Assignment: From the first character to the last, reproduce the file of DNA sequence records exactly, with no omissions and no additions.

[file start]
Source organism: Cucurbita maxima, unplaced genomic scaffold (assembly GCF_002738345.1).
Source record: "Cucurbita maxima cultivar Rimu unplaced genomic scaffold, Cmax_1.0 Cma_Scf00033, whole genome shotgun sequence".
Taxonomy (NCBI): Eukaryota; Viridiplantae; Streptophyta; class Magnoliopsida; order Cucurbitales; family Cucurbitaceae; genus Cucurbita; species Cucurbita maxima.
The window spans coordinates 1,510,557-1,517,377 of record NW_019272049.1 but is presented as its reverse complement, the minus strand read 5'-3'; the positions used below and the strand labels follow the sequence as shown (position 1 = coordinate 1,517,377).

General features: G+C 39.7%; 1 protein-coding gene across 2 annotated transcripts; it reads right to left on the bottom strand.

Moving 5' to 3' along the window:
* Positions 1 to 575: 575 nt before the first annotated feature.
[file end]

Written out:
Source organism: Cucurbita maxima, unplaced genomic scaffold (assembly GCF_002738345.1).
Source record: "Cucurbita maxima cultivar Rimu unplaced genomic scaffold, Cmax_1.0 Cma_Scf00033, whole genome shotgun sequence".
Taxonomy (NCBI): Eukaryota; Viridiplantae; Streptophyta; class Magnoliopsida; order Cucurbitales; family Cucurbitaceae; genus Cucurbita; species Cucurbita maxima.
The window spans coordinates 1,510,557-1,517,377 of record NW_019272049.1 but is presented as its reverse complement, the minus strand read 5'-3'; the positions used below and the strand labels follow the sequence as shown (position 1 = coordinate 1,517,377).

General features: G+C 39.7%; 1 protein-coding gene across 2 annotated transcripts; it reads right to left on the bottom strand.

Moving 5' to 3' along the window:
* Positions 1 to 575: 575 nt before the first annotated feature.